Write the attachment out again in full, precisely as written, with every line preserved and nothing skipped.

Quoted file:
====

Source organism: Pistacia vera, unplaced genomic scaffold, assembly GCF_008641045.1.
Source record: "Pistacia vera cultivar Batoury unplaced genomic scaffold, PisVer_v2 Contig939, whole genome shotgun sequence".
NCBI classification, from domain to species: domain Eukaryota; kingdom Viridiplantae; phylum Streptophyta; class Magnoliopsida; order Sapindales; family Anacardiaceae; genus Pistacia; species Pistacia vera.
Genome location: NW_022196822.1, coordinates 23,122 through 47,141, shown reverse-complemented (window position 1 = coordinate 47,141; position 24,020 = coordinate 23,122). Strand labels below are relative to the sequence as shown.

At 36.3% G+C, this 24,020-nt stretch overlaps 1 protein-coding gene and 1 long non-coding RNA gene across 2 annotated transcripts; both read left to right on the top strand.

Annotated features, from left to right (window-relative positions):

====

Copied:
Source organism: Pistacia vera, unplaced genomic scaffold, assembly GCF_008641045.1.
Source record: "Pistacia vera cultivar Batoury unplaced genomic scaffold, PisVer_v2 Contig939, whole genome shotgun sequence".
NCBI classification, from domain to species: domain Eukaryota; kingdom Viridiplantae; phylum Streptophyta; class Magnoliopsida; order Sapindales; family Anacardiaceae; genus Pistacia; species Pistacia vera.
Genome location: NW_022196822.1, coordinates 23,122 through 47,141, shown reverse-complemented (window position 1 = coordinate 47,141; position 24,020 = coordinate 23,122). Strand labels below are relative to the sequence as shown.

At 36.3% G+C, this 24,020-nt stretch overlaps 1 protein-coding gene and 1 long non-coding RNA gene across 2 annotated transcripts; both read left to right on the top strand.

Annotated features, from left to right (window-relative positions):